And what’s even more incredible is that since federal OSHA unilaterally changed the rules for residential fall protection, the number of fatal falls has actually increased. OSHA’s promise that the cancellation of STD 3.1 in 2010 would make roofing workers safer has delivered the opposite result with 61 roofing workers killed by falls in 2012, 66 in 2013 and 69 in 2014. And yet OSHA marches on, unaffected by the facts.

How you can consistently ignore the data and instead rely on a vague definition of “effectiveness” is frankly beyond me, and makes absolutely no sense. It seems to me that an effective safety standard is one that actually works to protect workers from falls, rather than one that meets certain regulatory language.

In your letter you cite “standards that permit, for example, certain work to be performed at heights of 15 to 20 feet without positive fall protection.” As we have argued previously, the height of the roof is not the only issue that needs to be considered for effective fall protection. Rather, job-specific fall-protection assessment should take into account the type of building, the slope of the roof and the type of roofing materials being installed. This strikes me as being remarkably similar to the approach to safety Dr. Michaels, among others, has long advocated, but this approach is missing from OSHA’s heavy-handed efforts to impose federal rules on states.

In addition, if height were indeed the only issue, then perhaps you can explain why certain scaffolding operations are allowed up to 10 feet without fall protection, and why certain steel erection activities are allowed up to 30 feet without fall protection. And perhaps you can also explain why, over the period from 2010 to 2013, Texas had an average fatal construction fatality rate of 11.63, while California’s was 5.95.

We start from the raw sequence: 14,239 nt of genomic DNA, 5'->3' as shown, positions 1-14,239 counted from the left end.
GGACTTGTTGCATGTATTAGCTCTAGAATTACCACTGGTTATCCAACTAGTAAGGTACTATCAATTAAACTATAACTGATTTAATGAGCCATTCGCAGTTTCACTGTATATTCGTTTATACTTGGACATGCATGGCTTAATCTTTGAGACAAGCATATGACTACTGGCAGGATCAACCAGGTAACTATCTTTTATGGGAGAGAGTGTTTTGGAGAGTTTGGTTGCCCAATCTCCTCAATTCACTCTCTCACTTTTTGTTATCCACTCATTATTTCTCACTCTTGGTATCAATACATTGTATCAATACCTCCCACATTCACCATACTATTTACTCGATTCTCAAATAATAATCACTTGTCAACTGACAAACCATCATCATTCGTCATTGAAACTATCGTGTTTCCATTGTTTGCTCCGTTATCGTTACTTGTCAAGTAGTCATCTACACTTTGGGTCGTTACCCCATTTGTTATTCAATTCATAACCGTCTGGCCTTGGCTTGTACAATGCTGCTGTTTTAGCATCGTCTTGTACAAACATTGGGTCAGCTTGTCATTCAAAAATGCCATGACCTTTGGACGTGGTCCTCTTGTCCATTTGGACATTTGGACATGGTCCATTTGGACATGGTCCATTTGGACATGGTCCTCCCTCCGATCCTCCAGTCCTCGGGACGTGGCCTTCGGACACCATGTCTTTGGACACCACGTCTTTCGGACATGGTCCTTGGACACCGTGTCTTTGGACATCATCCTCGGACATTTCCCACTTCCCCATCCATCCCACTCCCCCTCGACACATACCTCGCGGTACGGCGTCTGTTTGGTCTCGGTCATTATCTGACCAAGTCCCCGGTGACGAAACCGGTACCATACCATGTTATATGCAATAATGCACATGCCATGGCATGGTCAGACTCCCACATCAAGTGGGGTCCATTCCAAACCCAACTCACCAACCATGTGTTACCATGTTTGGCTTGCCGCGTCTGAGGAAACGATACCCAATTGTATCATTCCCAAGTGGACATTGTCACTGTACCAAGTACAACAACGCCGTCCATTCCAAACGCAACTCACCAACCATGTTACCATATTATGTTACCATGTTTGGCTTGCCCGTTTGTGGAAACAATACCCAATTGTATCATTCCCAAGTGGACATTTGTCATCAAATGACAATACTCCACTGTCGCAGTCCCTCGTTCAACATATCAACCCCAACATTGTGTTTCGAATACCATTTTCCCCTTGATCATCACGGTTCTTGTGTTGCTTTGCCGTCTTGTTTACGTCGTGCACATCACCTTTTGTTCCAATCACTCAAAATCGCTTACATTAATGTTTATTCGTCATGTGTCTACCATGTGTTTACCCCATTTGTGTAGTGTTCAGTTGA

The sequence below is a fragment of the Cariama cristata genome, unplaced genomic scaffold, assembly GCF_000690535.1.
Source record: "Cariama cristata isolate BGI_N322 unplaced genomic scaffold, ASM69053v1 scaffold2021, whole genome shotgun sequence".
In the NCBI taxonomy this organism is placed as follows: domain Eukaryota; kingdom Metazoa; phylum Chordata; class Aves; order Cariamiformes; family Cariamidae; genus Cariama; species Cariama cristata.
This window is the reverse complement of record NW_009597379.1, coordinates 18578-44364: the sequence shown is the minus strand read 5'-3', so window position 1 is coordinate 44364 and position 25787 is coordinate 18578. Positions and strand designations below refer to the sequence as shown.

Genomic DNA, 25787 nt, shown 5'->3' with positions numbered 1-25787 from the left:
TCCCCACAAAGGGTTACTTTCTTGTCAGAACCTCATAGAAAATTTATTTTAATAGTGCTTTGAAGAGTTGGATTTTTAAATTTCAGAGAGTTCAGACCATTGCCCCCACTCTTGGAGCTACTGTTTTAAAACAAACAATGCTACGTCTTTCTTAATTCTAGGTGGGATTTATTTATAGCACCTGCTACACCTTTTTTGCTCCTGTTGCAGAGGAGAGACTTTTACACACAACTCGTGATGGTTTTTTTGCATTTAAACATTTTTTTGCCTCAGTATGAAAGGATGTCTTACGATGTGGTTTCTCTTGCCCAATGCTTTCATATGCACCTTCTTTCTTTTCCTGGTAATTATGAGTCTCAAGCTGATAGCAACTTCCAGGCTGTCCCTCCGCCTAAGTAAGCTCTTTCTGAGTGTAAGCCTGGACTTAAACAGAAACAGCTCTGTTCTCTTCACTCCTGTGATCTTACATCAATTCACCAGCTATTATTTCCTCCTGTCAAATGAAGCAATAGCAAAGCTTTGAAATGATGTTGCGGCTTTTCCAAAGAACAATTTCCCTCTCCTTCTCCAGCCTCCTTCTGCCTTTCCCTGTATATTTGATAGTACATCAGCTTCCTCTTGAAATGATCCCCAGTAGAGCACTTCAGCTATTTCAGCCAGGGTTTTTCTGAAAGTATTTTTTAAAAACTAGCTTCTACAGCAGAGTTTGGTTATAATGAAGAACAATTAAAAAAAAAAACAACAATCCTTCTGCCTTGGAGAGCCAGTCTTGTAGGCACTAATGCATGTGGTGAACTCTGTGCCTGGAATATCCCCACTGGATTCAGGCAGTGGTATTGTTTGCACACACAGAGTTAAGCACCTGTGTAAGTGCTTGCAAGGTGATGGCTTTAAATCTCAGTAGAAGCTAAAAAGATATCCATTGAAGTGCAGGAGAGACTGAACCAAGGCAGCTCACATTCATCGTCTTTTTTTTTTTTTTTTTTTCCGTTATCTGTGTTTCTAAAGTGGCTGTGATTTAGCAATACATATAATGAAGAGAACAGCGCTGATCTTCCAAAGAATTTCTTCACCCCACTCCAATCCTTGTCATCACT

The tragedy, of course, is that this isn’t just an academic conversation. Lives are at stake, and more are being lost in those states OSHA is responsible for than in those that have developed workable and, yes, effective, regulations.

I understand you choose not to meet with us to discuss this further. While I’m not surprised, I am left to wonder what is reasonably to be done to make roofing jobs safer. OSHA’s approach has made things worse, and you seem intent on just doing more of the same.

Sincerely,
William A. Good, CAE
Chief Executive Officer
National Roofing Contractors Association

Safety Railing System Provides Fall Protection around Roof Hatch Openings

The BILCO Co. has introduced the BIL-Guard 2.0, the second generation of its safety railing system.

The BILCO Co. has introduced the BIL-Guard 2.0, the second generation of its safety railing system.

The BILCO Co. has introduced the BIL-Guard 2.0, the second generation of its safety railing system. The BIL-Guard 2.0, like its predecessor, is a fixed railing system that provides a permanent means of fall protection around roof hatch openings. The new and improved model will be available this summer and boasts aluminum construction for increased strength and rigidity, a redesigned self-closing hinge and positive latching system, and stainless steel hardware throughout. The product is available in mill finish aluminum and with a safety yellow powder-coat paint finish.

Also compliant with OSHA fall protection standards (29 CFR 1910.23), the BIL-Guard 2.0 features an innovative mounting system that does not penetrate the roofing membrane. The new system is easy to install and does not require special training or certification for proper installation. The design features quick-mount curb brackets for a fast, secure attachment and pivoting mounting sleeves with compression fittings to lock the railing system into place. The BIL-Guard 2.0 is also equipped with a standard self-closing gate to maintain continuous fall protection to ensure that OSHA compliance is preserved.